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  1. #1
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    Default Philips MANT940 Indoor/Outdoor HDTV Antenna Reviews

    About: Philips MANT940: Flat UHF panel array for analog and digital HDTV UHF reception. Comes with low-noise, optimum gain amplifier (weather resistant and paintable).

    FeaturesConnectors F-Type - Manufacturer Philips Electronics - Manufacturer Part Number MANT940 -Standard Warranty Lifetime Limited - Manufacturer Website Address Home - Royal Philips - Product Name MANT940 Indoor/Outdoor HDTV Antenna - Gain 18 dB - Product Type HDTV Antenna

    Tech Specs - Standard Warranty Lifetime Limited - Package Contents MANT940 Indoor/Outdoor HDTV Antenna
    Complete mounting kit
    AC Power Adapter
    - Connectors F-Type - Manufacturer Philips Electronics - Additional Information Cable Type: Coaxial

    Antenna Features:
    UHF flat panel array
    Paintable housing
    Optimized for HDTV
    -Manufacturer Part Number MANT940

    -Manufacturer Website Address Home - Royal Philips - Compatibility
    -Brand Name Philips - Gain 18 dB - Product Model MANT940 - Product

    - Name MANT940 Indoor/Outdoor HDTV Antenna - Product Type HDTV Antenna

    Cable Length 20 ft

    Aproximate Pricing: $34.00 - $55.00

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    - DTV | HDTV Reception and Antenna Discussion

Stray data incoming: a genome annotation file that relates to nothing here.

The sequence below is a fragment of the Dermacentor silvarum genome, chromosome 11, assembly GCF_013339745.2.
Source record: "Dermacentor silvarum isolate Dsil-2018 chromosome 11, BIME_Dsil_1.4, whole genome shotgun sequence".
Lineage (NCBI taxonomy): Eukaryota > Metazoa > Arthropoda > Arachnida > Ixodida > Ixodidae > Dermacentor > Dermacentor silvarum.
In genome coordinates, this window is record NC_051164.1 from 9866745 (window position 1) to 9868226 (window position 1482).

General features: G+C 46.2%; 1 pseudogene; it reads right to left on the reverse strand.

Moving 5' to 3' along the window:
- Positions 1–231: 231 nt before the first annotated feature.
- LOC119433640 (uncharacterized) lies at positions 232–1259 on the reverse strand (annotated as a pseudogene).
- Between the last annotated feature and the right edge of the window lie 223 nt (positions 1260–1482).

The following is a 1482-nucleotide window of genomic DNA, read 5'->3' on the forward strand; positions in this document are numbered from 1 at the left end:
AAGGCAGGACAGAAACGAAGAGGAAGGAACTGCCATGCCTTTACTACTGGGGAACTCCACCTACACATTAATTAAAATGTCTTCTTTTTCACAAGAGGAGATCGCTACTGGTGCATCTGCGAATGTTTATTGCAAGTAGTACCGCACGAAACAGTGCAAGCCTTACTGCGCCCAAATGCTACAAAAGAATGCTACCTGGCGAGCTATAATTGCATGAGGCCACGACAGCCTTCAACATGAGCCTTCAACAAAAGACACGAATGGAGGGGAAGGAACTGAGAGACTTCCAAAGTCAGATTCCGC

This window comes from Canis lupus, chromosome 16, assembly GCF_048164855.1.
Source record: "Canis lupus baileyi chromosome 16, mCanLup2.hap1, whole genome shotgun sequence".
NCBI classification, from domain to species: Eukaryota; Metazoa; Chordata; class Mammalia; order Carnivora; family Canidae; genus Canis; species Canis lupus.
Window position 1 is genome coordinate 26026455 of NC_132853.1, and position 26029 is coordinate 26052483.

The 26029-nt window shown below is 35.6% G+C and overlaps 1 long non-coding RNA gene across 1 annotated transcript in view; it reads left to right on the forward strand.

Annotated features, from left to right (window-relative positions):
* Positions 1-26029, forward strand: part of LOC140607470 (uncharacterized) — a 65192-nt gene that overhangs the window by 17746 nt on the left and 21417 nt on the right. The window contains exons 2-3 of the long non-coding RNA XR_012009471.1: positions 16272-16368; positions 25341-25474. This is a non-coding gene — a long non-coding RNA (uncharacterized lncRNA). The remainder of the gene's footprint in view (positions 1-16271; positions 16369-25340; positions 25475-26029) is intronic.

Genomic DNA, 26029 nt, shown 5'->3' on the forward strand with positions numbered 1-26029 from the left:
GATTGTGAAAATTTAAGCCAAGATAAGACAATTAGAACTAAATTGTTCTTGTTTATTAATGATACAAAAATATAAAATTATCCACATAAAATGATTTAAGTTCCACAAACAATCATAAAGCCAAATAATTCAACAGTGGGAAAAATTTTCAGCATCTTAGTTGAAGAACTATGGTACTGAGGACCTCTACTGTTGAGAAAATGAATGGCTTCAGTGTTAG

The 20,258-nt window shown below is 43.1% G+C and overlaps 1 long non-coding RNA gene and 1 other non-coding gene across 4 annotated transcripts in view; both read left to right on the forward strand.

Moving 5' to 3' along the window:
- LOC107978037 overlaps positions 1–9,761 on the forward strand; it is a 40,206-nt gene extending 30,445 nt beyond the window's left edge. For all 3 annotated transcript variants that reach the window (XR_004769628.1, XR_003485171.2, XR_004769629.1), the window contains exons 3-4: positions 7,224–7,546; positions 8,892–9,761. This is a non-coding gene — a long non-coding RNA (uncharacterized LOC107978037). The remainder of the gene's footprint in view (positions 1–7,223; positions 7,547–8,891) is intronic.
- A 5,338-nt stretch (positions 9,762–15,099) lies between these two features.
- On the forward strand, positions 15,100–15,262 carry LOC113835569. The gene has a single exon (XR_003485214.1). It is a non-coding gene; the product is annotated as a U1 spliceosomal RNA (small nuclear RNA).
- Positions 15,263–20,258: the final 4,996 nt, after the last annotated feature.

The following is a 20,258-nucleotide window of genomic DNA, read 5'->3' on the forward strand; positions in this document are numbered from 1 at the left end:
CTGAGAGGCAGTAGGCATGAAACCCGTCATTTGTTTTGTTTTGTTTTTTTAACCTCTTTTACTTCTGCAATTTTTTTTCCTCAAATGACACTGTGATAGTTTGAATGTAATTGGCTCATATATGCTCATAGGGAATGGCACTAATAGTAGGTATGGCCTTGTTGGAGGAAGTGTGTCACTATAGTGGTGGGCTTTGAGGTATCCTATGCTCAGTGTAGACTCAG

2. #2
    Contributor staticMHZ's Avatar
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    my walmart has these, range is 20 miles, I'm 28 miles from the transmitters, so I'm thinking it *may* work with the amplifier. I might get one and put it on the 3rd floor balcony with the mount included. Would this antenna need to be grounded with a block and a rod?

  3. #3
    Contributor Aaron62's Avatar
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    It would be mounted outside on your balcony?

  4. #4

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    if it is amplified yes ground it to a building ground

  5. #5
    Contributor staticMHZ's Avatar
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    yeah these come with a mounting kit and a U-bolt. You don't even need to use a mast. You can bolt it down to a block of wood or a pipe

  6. #6
    Super Moderator Piggie's Avatar
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    About: Philips MANT940: Flat UHF panel array for analog and digital HDTV UHF reception. Comes with low-noise, optimum gain amplifier (weather resistant and paintable).


    A few people in the Gainesville DMA have tried these and they work about 20 miles, not enough metal in the sky, and rely on the amp. They also are bad on mulitpath if you have any.

  7. #7

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    I have tried all the Philips Antennas and ended up returning them. Also the indoor RCA amplified. Now I use the indoor Radio Shack "flying saucer" and it is the best of the bunch, IMHO.

  8. #8

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    Hey Cowboy 4 Christ,
    I read some of your posts and wrote down your recommendations for DTV converter boxes but unfortunately I cannot find the list. Would you bounce back the one's you recommend? Also, I have the Phillips Antenna but just read it's only good for up to 28 miles from a transmitter. How do I know where the closest transmitter is?

    Thanks in advance for your help!

    All4Him1958

  9. #9
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    Someone needs to go to a RV scrapyard and scavenge all the Winegard Sensars they can find. those so far have been the best antennas for long distance reception (if you amp it up enough)

  10. #10